Unbidden thoughts

Isn't it interesting that ACT was essentially formed out of Labour yet nobody ever entertains the idea that the party would do anything other than support National. Yes, ACT campaigned on changing the government. And a Labour government with a new Prime Minister, Deputy and Party President would be a changed government. A government that included the Maori Party (with Helen the Impediment gone) would be a changed government. A government that isn't beholden to the worst weasel, Winston Peters or that populist pretender, Peter Dunne, would be a changed government.

Holy hell. Get thee away such outlandish thoughts.

Why Labour lost

This is a load of old bollocks. I wonder if the author actually lives here. Apparently the electorate threw out Labour because they weren't socialist enough.

Far from being a popular endorsement of Key and the National Party, the vote represents a clear repudiation of Labour and its pro-business orientation by significant layers of the working class.

ACT, New Zealand First and even the Maori party are all "right-wing";

The Maori Party split from Labour over its Seabed and Foreshore legislation, which was designed to cut off Maori claims to indigenous rights over the inter-tidal zone. It then contested the 2005 election, winning four of the special Maori seats by posturing as the champion of the Maori population, which is one of the most impoverished sections of the working class. The Maori Party, however, is a right-wing formation that speaks for a thin layer of the Maori petty bourgeoisie who reaped the benefits of multi-million dollar land settlements and built businesses and careers on the basis of Maori identity politics.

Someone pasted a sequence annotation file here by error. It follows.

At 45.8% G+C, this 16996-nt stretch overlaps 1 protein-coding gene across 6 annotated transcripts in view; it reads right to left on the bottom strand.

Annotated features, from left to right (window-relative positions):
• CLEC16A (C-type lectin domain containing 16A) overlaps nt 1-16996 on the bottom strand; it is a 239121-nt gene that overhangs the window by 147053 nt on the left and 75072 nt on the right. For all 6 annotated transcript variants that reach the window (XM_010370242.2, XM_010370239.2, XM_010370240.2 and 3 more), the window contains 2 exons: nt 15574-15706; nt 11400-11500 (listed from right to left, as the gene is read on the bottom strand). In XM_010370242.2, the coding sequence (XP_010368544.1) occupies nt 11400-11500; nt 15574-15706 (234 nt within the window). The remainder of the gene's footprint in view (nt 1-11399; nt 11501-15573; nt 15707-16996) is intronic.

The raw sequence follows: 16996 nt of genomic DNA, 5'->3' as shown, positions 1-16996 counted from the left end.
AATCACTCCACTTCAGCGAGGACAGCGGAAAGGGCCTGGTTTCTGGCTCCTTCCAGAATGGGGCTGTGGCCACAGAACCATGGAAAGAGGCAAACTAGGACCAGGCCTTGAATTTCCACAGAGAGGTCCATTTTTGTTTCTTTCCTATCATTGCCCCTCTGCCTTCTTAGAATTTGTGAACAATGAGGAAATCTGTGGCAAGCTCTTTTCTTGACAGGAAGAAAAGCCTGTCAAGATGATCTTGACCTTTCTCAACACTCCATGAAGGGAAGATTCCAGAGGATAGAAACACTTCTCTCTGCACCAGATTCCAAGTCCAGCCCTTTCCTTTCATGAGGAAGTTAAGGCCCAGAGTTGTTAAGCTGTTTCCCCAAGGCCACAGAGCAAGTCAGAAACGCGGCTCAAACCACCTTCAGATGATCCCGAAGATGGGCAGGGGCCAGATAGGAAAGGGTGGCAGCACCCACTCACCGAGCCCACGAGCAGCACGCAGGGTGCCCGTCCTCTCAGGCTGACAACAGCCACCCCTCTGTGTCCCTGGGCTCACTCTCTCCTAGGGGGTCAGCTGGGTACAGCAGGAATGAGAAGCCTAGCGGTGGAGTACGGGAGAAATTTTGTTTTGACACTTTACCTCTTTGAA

Not once is the anti-smacking legislation mentioned, a significant factor in Labour's downfall, nor the Electoral Finance Act, another. The entire election outcome is explained in terms of Marxism and the evil that is big business. Very funny.

"Show some sensitivity Rodney"

Jane Clifton is channelling the arrogance of National in these comments;

A political analyst is warning Act leader Rodney Hide not to overplay his hand as National's coalition partner.

It is understood Mr Hide is pushing for a role in finance, law and order or local government.

The Listener's political commentator Jane Clifton says he needs to be careful to show some sensitivity and remember he does not exactly have a towering mandate.

"He's been extremely ill-mannered to John Key making public remarks like 'John Key is to the left of Helen Clark' and harping on about still wanting Roger Douglas in Cabinet. It's just bad manners."

Ms Clifton says Mr Hide would do well to remember he is only in his seat because he got the nod from the last couple of National leaders.

How frigging hoyty toyty, matronly is that? "Mr Hide would do well to remember..."

Those people who invested hours and hours of their time helping get Rodney elected in Epsom should bow down before the superior knowledge of Ms Clifton. And Rodney should eat a substantial slice of humble pie. There but for the grace of National...

Get away.

Earlier this year Clifton wrote, Bloggers and activists make it hard to tell the accurate from the biased and the malicious.

Of course Clifton is herself untainted by bias. Her description of Rodney as 'bad-mannered' for telling the truth (Key is demonstrably to the left of Clark on certain issues) demonstrates just how deadly objective she is.

Wednesday, November 12, 2008

Consulting members

The Maori Party have drafted an agreement with National and are now heading off to consult with members.

No word on ACT's consultation schedule as yet.

Minister of Social Development

Is Key about to put a one-term MP, who has not even held the portfolio, associate or otherwise, in charge of the single biggest government department and spending ticket?

The Maori Party and Nanny State

How does a party that believes in the power of nanny state to the extent that she can increase life expectancy, work constructively alongside parties that purport to be the parliamentary opposers of her? (notwithstanding that National doesn't properly comprehend what nanny state is and throws the term around expediently.)

Tariana Turia is at it again.